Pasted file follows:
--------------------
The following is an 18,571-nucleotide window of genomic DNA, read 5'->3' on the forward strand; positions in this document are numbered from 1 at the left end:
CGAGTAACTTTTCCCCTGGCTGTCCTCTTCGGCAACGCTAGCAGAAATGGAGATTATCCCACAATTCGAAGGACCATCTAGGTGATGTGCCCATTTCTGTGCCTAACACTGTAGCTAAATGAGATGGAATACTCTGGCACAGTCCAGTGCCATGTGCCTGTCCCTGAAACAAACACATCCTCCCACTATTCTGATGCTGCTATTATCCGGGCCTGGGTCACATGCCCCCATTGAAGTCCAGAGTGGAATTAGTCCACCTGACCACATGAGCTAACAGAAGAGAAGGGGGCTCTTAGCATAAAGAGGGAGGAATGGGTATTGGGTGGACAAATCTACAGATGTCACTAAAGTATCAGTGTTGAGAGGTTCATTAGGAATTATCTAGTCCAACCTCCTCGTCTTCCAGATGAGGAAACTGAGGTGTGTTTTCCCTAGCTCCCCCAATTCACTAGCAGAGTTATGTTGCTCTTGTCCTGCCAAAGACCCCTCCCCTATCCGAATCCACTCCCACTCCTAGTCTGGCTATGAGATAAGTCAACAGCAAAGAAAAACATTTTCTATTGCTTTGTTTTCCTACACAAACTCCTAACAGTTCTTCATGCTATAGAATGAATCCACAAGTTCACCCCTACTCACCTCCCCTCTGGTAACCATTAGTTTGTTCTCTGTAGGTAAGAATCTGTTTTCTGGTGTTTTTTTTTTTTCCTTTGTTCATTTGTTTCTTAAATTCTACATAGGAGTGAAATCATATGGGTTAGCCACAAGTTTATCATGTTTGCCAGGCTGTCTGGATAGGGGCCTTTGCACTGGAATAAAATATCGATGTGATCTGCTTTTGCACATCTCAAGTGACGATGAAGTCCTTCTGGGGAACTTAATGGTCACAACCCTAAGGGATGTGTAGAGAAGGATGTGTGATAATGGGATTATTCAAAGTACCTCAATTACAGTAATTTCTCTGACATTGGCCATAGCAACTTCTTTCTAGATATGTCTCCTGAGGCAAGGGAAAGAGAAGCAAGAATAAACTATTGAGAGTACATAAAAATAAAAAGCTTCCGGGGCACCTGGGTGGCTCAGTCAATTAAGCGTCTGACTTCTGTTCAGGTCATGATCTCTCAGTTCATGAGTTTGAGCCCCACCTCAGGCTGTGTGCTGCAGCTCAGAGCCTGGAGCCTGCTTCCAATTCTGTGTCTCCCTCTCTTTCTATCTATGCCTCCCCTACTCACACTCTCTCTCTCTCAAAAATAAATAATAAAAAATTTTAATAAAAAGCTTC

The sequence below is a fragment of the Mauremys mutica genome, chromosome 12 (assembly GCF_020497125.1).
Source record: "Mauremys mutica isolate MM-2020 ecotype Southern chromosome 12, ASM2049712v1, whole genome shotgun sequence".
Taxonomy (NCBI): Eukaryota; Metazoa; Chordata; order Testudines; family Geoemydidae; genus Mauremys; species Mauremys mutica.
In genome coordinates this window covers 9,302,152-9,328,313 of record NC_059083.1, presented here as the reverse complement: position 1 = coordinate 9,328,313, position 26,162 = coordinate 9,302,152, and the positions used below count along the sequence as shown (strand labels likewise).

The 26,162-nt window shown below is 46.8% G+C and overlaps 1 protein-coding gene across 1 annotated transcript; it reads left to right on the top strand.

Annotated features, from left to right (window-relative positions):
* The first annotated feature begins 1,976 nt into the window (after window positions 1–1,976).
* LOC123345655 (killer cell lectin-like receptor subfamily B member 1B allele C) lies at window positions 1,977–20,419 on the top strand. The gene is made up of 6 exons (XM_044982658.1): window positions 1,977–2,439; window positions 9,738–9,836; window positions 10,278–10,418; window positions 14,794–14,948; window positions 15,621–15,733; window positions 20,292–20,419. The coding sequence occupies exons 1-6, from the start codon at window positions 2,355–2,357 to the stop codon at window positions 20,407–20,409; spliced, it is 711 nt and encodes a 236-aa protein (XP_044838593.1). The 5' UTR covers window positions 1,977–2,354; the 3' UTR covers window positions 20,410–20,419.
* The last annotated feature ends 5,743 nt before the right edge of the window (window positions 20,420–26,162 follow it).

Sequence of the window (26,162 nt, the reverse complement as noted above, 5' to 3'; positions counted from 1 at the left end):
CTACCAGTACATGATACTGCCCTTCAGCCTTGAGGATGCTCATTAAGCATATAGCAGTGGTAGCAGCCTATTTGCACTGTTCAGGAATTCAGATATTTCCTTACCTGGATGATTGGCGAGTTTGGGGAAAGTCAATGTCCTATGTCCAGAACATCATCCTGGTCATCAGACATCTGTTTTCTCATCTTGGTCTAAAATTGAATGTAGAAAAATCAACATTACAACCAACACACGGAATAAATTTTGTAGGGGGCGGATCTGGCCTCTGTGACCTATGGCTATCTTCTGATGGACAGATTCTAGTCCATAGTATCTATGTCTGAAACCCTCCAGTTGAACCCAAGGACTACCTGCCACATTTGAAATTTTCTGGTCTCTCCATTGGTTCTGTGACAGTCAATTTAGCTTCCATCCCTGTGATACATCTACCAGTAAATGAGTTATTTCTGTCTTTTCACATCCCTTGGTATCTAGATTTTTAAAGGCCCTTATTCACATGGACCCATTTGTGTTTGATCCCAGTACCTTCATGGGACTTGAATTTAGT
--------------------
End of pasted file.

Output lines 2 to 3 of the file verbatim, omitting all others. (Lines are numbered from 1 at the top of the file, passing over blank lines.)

CGAGTAACTTTTCCCCTGGCTGTCCTCTTCGGCAACGCTAGCAGAAATGGAGATTATCCCACAATTCGAAGGACCATCTAGGTGATGTGCCCATTTCTGTGCCTAACACTGTAGCTAAATGAGATGGAATACTCTGGCACAGTCCAGTGCCATGTGCCTGTCCCTGAAACAAACACATCCTCCCACTATTCTGATGCTGCTATTATCCGGGCCTGGGTCACATGCCCCCATTGAAGTCCAGAGTGGAATTAGTCCACCTGACCACATGAGCTAACAGAAGAGAAGGGGGCTCTTAGCATAAAGAGGGAGGAATGGGTATTGGGTGGACAAATCTACAGATGTCACTAAAGTATCAGTGTTGAGAGGTTCATTAGGAATTATCTAGTCCAACCTCCTCGTCTTCCAGATGAGGAAACTGAGGTGTGTTTTCCCTAGCTCCCCCAATTCACTAGCAGAGTTATGTTGCTCTTGTCCTGCCAAAGACCCCTCCCCTATCCGAATCCACTCCCACTCCTAGTCTGGCTATGAGATAAGTCAACAGCAAAGAAAAACATTTTCTATTGCTTTGTTTTCCTACACAAACTCCTAACAGTTCTTCATGCTATAGAATGAATCCACAAGTTCACCCCTACTCACCTCCCCTCTGGTAACCATTAGTTTGTTCTCTGTAGGTAAGAATCTGTTTTCTGGTGTTTTTTTTTTTTCCTTTGTTCATTTGTTTCTTAAATTCTACATAGGAGTGAAATCATATGGGTTAGCCACAAGTTTATCATGTTTGCCAGGCTGTCTGGATAGGGGCCTTTGCACTGGAATAAAATATCGATGTGATCTGCTTTTGCACATCTCAAGTGACGATGAAGTCCTTCTGGGGAACTTAATGGTCACAACCCTAAGGGATGTGTAGAGAAGGATGTGTGATAATGGGATTATTCAAAGTACCTCAATTACAGTAATTTCTCTGACATTGGCCATAGCAACTTCTTTCTAGATATGTCTCCTGAGGCAAGGGAAAGAGAAGCAAGAATAAACTATTGAGAGTACATAAAAATAAAAAGCTTCCGGGGCACCTGGGTGGCTCAGTCAATTAAGCGTCTGACTTCTGTTCAGGTCATGATCTCTCAGTTCATGAGTTTGAGCCCCACCTCAGGCTGTGTGCTGCAGCTCAGAGCCTGGAGCCTGCTTCCAATTCTGTGTCTCCCTCTCTTTCTATCTATGCCTCCCCTACTCACACTCTCTCTCTCTCAAAAATAAATAATAAAAAATTTTAATAAAAAGCTTC

The sequence below is a fragment of the Mauremys mutica genome, chromosome 12 (assembly GCF_020497125.1).